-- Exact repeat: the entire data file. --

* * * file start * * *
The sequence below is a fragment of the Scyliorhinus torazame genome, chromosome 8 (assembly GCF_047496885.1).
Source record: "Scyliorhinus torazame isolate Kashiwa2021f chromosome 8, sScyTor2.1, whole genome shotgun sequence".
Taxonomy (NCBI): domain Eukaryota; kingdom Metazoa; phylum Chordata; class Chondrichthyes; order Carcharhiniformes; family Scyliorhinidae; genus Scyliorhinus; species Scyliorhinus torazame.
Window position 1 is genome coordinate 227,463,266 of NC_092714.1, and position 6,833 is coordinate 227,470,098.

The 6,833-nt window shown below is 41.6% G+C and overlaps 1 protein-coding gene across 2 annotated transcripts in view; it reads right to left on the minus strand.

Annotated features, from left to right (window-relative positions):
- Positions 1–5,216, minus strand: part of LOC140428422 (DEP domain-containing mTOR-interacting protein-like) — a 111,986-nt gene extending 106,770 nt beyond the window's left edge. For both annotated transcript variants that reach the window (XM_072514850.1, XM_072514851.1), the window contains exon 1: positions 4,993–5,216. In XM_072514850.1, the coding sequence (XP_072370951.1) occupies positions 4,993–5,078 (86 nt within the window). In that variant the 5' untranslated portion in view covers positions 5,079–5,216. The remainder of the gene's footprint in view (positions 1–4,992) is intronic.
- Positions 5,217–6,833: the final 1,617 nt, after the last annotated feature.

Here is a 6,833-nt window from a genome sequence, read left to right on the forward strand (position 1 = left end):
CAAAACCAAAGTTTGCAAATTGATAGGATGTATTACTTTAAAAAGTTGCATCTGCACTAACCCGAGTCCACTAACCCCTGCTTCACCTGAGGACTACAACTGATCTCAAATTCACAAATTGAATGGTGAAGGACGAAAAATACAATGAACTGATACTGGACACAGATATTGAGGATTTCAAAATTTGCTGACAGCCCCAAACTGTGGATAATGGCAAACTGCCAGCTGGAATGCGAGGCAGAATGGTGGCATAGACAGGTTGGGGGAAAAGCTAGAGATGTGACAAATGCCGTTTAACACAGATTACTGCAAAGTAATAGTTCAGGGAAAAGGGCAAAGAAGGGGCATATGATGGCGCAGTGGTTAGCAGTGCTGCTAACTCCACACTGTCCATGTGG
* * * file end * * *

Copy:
The sequence below is a fragment of the Scyliorhinus torazame genome, chromosome 8 (assembly GCF_047496885.1).
Source record: "Scyliorhinus torazame isolate Kashiwa2021f chromosome 8, sScyTor2.1, whole genome shotgun sequence".
Taxonomy (NCBI): domain Eukaryota; kingdom Metazoa; phylum Chordata; class Chondrichthyes; order Carcharhiniformes; family Scyliorhinidae; genus Scyliorhinus; species Scyliorhinus torazame.
Window position 1 is genome coordinate 227,463,266 of NC_092714.1, and position 6,833 is coordinate 227,470,098.

The 6,833-nt window shown below is 41.6% G+C and overlaps 1 protein-coding gene across 2 annotated transcripts in view; it reads right to left on the minus strand.

Annotated features, from left to right (window-relative positions):
- Positions 1–5,216, minus strand: part of LOC140428422 (DEP domain-containing mTOR-interacting protein-like) — a 111,986-nt gene extending 106,770 nt beyond the window's left edge. For both annotated transcript variants that reach the window (XM_072514850.1, XM_072514851.1), the window contains exon 1: positions 4,993–5,216. In XM_072514850.1, the coding sequence (XP_072370951.1) occupies positions 4,993–5,078 (86 nt within the window). In that variant the 5' untranslated portion in view covers positions 5,079–5,216. The remainder of the gene's footprint in view (positions 1–4,992) is intronic.
- Positions 5,217–6,833: the final 1,617 nt, after the last annotated feature.

Here is a 6,833-nt window from a genome sequence, read left to right on the forward strand (position 1 = left end):
CAAAACCAAAGTTTGCAAATTGATAGGATGTATTACTTTAAAAAGTTGCATCTGCACTAACCCGAGTCCACTAACCCCTGCTTCACCTGAGGACTACAACTGATCTCAAATTCACAAATTGAATGGTGAAGGACGAAAAATACAATGAACTGATACTGGACACAGATATTGAGGATTTCAAAATTTGCTGACAGCCCCAAACTGTGGATAATGGCAAACTGCCAGCTGGAATGCGAGGCAGAATGGTGGCATAGACAGGTTGGGGGAAAAGCTAGAGATGTGACAAATGCCGTTTAACACAGATTACTGCAAAGTAATAGTTCAGGGAAAAGGGCAAAGAAGGGGCATATGATGGCGCAGTGGTTAGCAGTGCTGCTAACTCCACACTGTCCATGTGG